“This machine [is] really helping [us] the workers here on this Mandingo Hill and [is] fast in washing the gravel,” says Salia Jabateh, whose Mandingo Hill goldmine is an hour walk from Lion Head. “Before we starting the kata-kata, it was hard for us to wash the gravel because [of] the time we were taking to complete the washing.”
Jeru, the mining agent for Suehn Mecca, refutes the claims of the mine owners and workers. He tells FrontPage Africa at his mining agency in Tubmanburg that only mine owners with a permit are allowed to use any kind of machine.
“Government is losing revenue due to the illegal use,” Jeru says. “Those that are involved should be ready to face the full weight of the law.”
“People with class ‘C’ mining license should not use big equipment like the excavator, yellow machine, dredges that people use in river mining and including this kata-kata machine that we are talking about as well.”
According to Chapter 6 Section 6.3 (f) of the Liberia Mineral and Mining Laws of 2000, the holder of class “C” mining license “shall conduct mining predominantly as a small scale operation, and the minister may pursuant to this law and regulations, penalize any holder of class “C” license that is not predominantly engaged in small scale operation.” The document does not specify the type of equipment permitted under the license.
The Ministry of Mines, in a press release last month, announced a ban on the use of dredges for diamonds and gold mining and a moratorium on the issuance of class “C” licenses. That press release did not mention mini rock crusher machines either.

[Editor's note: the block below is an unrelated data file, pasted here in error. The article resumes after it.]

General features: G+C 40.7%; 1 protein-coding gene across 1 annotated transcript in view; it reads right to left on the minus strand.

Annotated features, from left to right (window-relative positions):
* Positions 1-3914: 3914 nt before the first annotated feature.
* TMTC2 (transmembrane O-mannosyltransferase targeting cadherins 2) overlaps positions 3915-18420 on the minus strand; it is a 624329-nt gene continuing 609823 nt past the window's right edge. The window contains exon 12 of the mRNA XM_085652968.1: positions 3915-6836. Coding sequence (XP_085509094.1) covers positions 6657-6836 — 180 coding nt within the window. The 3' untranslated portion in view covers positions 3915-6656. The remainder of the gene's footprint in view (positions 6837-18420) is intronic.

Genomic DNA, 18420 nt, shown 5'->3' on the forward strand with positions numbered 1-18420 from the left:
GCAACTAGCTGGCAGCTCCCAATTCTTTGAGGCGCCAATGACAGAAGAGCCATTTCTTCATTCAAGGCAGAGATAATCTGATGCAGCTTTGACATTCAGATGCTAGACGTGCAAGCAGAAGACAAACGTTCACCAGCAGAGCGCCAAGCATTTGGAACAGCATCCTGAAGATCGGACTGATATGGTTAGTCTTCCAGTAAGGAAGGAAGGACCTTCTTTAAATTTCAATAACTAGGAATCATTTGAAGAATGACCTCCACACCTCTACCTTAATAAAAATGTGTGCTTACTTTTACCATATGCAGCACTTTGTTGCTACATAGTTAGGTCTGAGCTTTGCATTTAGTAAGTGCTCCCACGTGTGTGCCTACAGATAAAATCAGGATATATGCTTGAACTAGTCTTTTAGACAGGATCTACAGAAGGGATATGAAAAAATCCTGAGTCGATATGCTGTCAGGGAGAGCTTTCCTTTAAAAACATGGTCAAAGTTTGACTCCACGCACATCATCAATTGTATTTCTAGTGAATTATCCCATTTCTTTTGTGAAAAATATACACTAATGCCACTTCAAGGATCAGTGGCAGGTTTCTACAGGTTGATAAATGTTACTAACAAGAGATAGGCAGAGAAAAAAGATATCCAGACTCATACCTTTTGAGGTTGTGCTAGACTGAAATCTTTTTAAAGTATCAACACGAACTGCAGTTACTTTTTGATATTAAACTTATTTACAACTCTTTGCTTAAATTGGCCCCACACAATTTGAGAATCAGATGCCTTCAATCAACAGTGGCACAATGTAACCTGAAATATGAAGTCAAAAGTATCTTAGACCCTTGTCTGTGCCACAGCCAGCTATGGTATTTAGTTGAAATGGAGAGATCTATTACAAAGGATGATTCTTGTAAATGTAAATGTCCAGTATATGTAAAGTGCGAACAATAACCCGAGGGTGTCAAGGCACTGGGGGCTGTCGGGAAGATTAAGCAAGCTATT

Roland says he and other mine owners did not know about a permit, adding that the kata-kata machine union had asked Jeru in the past to inform ministry authorities about their plight but to no avail.
“We as mine workers who formed this union [are] willing to pay any amount that [the Ministry of Mines and Energy] will call because we know that if we don’t pay…the government will be losing money, and we don’t want that to happen.”
Musa, the mineworker from the Lion Head goldmine, supports Roland’s claims. “The agent doesn’t want us to use the kata-kata machine because he said it is illegal, and he and the ministry officials can’t tell us how much to pay,” he says.
Jeru denies any previous discussion with Roland and other mine owners on the issue but reveals he was recently chased from Lion Head when he, his patrolmen and inspector went
ON A ROUTINE INSPECTION
“We had to run from there for our lives,” he says of that ordeal. “I think they wanted to kill us.”
Musa admits that the incident Jeru references did happen. “Sometimes when they continue to close down our machine while we are working, we get angry and react because they have failed to tell us where this machine belongs and they can’t continue to embarrass our work,” he says.
One member of the mine owners union, who speaks to FrontPage Africa on condition of anonymity out of fear of reprisal, alleges Jeru and other officials of the mining agency use the issue of permits to extort money from mine owners. He further alleges that for every time a machine is shut down, Jeru and his team demand a certain sum of money before they are allowed to resume work. Jeru denies any wrongdoing.
This story was a collaboration with New Narratives as part of the Excellence in Extractives Reporting Project. German Development Cooperation provided funding. The Funder had no say in the story’s content